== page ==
A Federal tax refund if the impaired child’s supporter has paid into Federal income taxes.
The Child Disability Benefit (CDB), is a tax-free monthly payment that does not require any contributions to Federal taxes.

To learn more about the Child Disability Tax Credit, check out our in-depth guide.


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Are you Eligible for Disability Tax Credit?

The majority of all the DTC-eligible conditions fall under three categories: physical impairments, mental illness / psychological impairments, and neurological impairments.

It is important to note that you are not automatically qualified for the DTC just because you have been diagnosed with a certain condition. Instead, the CRA looks at how your condition affects your “Activities of Daily Living” (ADL).

To determine if someone’s condition is eligible for the DTC, the CRA will see if it falls under one of the three following criteria:

Markedly Restricted

You are unable to perform the activity, or it takes at least three times longer than someone of similar age without the impairment, even with the use of appropriate therapy, medication, and devices.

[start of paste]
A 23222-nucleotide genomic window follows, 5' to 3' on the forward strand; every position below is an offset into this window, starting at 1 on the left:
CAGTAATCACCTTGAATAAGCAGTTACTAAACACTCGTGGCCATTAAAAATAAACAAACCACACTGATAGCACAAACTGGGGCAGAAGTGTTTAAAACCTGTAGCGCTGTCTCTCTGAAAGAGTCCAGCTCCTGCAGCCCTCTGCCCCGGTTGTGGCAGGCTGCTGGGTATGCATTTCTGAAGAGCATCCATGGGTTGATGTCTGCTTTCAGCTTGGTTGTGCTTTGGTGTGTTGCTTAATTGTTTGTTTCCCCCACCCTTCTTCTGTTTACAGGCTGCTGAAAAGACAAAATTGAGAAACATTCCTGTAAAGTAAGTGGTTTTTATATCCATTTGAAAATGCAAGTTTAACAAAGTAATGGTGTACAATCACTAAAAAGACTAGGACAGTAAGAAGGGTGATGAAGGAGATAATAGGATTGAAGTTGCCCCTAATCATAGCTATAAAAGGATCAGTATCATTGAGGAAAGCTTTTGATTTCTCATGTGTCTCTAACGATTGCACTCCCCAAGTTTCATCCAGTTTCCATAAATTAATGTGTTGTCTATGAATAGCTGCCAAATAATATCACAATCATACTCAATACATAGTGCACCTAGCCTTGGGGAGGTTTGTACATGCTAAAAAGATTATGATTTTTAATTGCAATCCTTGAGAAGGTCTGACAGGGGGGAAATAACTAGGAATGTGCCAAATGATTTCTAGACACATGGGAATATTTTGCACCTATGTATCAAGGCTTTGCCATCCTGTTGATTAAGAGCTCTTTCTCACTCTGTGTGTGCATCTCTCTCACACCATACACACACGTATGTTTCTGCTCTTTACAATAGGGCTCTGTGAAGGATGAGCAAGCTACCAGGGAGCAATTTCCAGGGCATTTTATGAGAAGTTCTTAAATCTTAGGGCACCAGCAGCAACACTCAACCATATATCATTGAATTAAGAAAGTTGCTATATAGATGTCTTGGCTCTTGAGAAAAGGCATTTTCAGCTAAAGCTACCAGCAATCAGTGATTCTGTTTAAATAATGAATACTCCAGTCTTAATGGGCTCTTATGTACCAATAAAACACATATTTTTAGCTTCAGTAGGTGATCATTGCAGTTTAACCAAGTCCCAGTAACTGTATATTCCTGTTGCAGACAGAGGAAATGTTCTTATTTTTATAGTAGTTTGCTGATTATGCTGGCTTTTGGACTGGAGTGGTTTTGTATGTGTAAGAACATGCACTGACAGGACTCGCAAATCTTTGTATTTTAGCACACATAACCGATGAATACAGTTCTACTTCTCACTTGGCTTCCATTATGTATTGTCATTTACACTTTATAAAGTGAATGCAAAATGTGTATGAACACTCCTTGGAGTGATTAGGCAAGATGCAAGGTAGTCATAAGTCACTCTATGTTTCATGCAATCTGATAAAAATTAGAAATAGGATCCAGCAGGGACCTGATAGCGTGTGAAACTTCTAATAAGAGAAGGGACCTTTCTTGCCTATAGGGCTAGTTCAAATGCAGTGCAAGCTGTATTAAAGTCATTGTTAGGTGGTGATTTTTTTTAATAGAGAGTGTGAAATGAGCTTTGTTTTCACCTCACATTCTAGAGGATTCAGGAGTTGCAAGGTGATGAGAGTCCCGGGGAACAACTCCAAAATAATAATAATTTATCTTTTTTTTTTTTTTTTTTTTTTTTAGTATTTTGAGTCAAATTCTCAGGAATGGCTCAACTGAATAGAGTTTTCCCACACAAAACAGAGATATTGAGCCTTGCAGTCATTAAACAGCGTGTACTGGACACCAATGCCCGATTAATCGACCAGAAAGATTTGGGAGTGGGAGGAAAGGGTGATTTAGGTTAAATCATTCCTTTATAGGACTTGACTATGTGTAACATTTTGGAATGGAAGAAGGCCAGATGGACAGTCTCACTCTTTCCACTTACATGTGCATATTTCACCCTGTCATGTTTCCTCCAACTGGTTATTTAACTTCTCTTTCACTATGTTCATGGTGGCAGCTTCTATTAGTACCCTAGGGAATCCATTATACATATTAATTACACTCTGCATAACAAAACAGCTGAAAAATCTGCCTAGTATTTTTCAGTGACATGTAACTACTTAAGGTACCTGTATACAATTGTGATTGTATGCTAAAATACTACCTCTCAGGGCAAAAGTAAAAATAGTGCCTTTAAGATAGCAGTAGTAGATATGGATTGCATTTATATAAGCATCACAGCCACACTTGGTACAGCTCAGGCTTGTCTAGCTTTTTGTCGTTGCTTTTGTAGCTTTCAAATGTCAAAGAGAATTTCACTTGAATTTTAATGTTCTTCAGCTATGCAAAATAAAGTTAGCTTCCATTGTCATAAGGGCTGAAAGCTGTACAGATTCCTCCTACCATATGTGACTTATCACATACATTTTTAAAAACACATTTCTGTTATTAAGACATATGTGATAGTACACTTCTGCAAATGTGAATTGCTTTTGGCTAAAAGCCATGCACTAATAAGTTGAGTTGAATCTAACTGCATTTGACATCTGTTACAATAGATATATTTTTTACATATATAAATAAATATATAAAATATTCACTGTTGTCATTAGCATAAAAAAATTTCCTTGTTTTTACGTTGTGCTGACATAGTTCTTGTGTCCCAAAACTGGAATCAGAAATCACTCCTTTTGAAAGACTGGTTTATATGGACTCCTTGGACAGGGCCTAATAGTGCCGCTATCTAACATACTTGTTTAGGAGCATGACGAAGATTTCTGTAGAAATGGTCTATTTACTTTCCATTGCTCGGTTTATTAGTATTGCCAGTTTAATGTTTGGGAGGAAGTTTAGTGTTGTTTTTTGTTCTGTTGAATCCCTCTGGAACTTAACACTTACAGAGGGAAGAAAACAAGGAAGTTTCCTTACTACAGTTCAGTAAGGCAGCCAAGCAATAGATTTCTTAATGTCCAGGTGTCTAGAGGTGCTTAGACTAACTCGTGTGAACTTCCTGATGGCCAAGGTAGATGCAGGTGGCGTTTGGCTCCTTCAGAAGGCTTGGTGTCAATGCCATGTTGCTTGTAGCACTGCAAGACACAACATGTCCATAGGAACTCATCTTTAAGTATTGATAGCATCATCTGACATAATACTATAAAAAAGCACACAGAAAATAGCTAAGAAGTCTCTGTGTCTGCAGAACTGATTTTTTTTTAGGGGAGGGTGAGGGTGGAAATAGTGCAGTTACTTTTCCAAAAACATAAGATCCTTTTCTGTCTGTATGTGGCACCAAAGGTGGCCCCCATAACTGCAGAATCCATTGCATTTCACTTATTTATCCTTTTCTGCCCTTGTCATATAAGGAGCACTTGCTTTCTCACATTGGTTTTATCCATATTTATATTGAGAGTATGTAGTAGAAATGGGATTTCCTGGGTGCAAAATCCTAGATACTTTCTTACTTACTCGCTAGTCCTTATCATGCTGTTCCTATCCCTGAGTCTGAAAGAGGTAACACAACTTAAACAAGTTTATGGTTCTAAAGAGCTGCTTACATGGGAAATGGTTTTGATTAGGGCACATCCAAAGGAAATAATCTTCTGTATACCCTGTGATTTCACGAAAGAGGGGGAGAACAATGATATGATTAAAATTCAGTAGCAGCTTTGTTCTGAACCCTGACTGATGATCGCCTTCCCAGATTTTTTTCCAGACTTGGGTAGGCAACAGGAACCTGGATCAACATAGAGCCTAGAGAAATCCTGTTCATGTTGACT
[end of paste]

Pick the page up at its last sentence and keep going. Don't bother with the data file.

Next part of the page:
This restriction is present all or almost all of the time, generally at least 90%. Furthermore, the restriction has lasted or is expected to last for a continuous period of at least 12 months.

Life-Sustaining Therapy

If you spend 14 hours each week or more on life-sustaining therapies to support vital functions such as dialysis, insulin therapy, oxygen therapy, and chest physiotherapy, and require these therapies at least 2 times per week, you may be eligible for the Disability Tax Credit (DTC) under life-sustaining therapy.

To learn more, visit our Disability Tax Credit Eligibility article.